Tiger Take-off




Fake News Forum informs public

Fake News Forum informs public
Some of the Fake News Forum panel members discuss various media practices. Members, from left, include Al Cross, Jeff Moreland and Ryan Craig (CU Photo by Emily Barth)

By Nicholas Van der Meer, student news writer

CAMPBELLSVILLE, Ky. – “Fake news has been around since news became a concept.”

That is how Al Cross, professor at the School of Journalism of the University of Kentucky and a former political reporter for the Louisville Courier-Journal, opened Campbellsville University’s recent “Fake News” Forum.

The forum was organized by Stan McKinney, associate professor of journalism and lead professor of mass communication at Campbellsville University. Cross and four other industry professionals were invited to speak to the public and students on “fake news” and their take on its effect on modern society.

Cross was joined by Jeff Moreland, publisher for the Central Kentucky News-Journal; Bill Sanders, program director for WGRK-FM, K Country 105.7, Campbellsville; Richard Nelson of the Commonwealth Policy Center; and Ryan Craig, owner of the Todd County Standard, adviser to the Kentucky Kernel at the University of Kentucky and a former president of the Kentucky Press Association.

Cross opened the forum with an overview of the history of the news industry, with examples of some historical instances of fake news. “…our founding fathers weren’t above using fake news to advance their cause,” Cross said. “The most significant example of fabrication, before the modern era, may have been the report, or reports, by competing newspaper chains that blamed Spain for the sinking of the battleship Maine in Nevada harbor. There was backlash to this, and people demanded better.”

Examples such as this helped his summary of the early developments of the industry give context to the rest of the forum.

Cross’ history lesson presented evidence to help fight the idea of a primarily partisan news industry.

As he put it, “publishers had a stronger commercial incentive for accuracy and fairness. Good journalism became good business.”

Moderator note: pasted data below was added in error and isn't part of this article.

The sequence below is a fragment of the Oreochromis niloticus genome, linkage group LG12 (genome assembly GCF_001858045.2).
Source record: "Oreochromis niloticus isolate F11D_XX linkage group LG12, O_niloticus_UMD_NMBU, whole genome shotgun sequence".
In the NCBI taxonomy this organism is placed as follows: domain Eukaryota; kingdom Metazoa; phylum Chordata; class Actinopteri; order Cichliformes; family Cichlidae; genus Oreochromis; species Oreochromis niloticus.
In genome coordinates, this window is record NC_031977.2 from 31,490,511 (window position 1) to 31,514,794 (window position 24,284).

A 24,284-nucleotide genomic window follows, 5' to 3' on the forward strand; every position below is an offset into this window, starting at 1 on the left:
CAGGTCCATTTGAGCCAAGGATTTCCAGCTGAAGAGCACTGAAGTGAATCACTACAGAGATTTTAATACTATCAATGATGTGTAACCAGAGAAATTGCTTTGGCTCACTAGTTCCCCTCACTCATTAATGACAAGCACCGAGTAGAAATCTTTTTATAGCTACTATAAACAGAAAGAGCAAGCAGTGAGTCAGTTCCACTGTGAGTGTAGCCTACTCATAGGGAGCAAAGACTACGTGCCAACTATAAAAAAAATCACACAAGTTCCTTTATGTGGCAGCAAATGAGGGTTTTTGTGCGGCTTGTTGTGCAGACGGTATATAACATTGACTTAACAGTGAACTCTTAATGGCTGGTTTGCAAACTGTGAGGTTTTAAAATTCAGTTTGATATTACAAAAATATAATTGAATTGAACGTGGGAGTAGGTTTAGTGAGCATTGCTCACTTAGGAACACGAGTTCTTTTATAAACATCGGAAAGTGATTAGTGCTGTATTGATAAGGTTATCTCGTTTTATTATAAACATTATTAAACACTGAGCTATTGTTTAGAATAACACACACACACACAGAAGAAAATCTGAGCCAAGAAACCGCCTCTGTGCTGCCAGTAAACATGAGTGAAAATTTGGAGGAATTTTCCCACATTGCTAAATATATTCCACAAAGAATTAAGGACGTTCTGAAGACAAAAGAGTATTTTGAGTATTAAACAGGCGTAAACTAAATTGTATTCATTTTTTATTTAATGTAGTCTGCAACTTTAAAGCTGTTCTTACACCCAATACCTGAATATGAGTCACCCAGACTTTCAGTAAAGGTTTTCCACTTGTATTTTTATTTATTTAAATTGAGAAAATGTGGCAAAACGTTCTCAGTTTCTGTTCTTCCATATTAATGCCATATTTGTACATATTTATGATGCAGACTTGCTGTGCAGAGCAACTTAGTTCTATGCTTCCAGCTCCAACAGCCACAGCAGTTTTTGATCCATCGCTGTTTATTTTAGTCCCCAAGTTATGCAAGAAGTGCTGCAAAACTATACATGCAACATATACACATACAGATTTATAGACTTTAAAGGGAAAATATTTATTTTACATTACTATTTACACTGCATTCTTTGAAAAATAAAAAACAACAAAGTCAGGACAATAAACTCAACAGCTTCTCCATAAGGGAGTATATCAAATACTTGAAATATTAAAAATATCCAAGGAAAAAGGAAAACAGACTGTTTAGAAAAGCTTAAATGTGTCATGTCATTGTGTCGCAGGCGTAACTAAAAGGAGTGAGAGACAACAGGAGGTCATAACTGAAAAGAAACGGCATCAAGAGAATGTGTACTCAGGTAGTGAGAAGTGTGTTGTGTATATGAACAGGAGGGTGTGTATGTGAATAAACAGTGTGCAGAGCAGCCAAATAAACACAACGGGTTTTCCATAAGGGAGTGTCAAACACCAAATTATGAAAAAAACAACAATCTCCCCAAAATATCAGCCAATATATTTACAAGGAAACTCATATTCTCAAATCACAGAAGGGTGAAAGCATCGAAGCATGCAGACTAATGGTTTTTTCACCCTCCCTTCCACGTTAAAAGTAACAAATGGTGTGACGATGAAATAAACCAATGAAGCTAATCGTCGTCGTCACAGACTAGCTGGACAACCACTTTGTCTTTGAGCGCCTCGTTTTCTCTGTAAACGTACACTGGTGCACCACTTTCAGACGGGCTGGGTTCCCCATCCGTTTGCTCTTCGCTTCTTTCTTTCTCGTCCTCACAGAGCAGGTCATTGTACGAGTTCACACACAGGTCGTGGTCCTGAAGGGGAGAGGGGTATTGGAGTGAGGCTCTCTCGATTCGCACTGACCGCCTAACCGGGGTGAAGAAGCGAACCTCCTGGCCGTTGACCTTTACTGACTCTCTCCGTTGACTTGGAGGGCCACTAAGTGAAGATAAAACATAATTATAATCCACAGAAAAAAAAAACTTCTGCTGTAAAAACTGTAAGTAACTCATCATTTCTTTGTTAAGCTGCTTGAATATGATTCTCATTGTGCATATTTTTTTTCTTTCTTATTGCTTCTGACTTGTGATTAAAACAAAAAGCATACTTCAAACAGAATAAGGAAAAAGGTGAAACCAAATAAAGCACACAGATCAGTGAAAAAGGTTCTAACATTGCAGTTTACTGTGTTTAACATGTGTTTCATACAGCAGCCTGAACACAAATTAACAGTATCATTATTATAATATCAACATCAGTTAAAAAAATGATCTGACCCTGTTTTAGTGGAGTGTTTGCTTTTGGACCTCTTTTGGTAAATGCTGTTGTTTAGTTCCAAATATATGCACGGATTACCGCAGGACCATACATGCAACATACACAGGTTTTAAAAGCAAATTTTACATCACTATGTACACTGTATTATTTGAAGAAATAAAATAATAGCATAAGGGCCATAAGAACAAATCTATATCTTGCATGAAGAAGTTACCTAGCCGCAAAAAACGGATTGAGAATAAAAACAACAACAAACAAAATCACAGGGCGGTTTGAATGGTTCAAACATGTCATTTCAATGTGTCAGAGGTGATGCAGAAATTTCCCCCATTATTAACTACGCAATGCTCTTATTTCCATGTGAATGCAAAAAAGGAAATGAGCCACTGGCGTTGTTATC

Despite this, Cross also at least partially blamed the modern-day explosion of media sources as a cause of the current trend of news that focuses on confirming a viewer’s beliefs, rather than run counter.

Cross presented data on the state of the public’s views on the legitimacy of major news media.

Quoting a poll from the News Media Alliance, he said only 40 percent of Americans in the last 10 years found major media capable of discerning fact from fiction.

Cross said social media is a major cause of this issue.

Due to few existing standards, sites like Facebook allow groups to readily post what Cross refers to as deep fakes. These posts are stories deliberately built to push an agenda.

He showed that many organizations can use social media to do so without consequences.

Nelson followed Cross with his thoughts on fake news and media bias. As he put it, one of the biggest challenges facing modern news outlets is an “information glut” with “upwards of 70 percent of Americans getting some of their news from Facebook.”

Nelson believes the growing competition between traditional and online outlets is a large contribution to the rise of fake news.

“That contributes to the headlines needing to be attention-grabbing,” Nelson said.

“Most of the headlines in mainstream newspapers weren’t competing with outlandish headlines.”

“Biased reporting has driven news consumers to other sources.”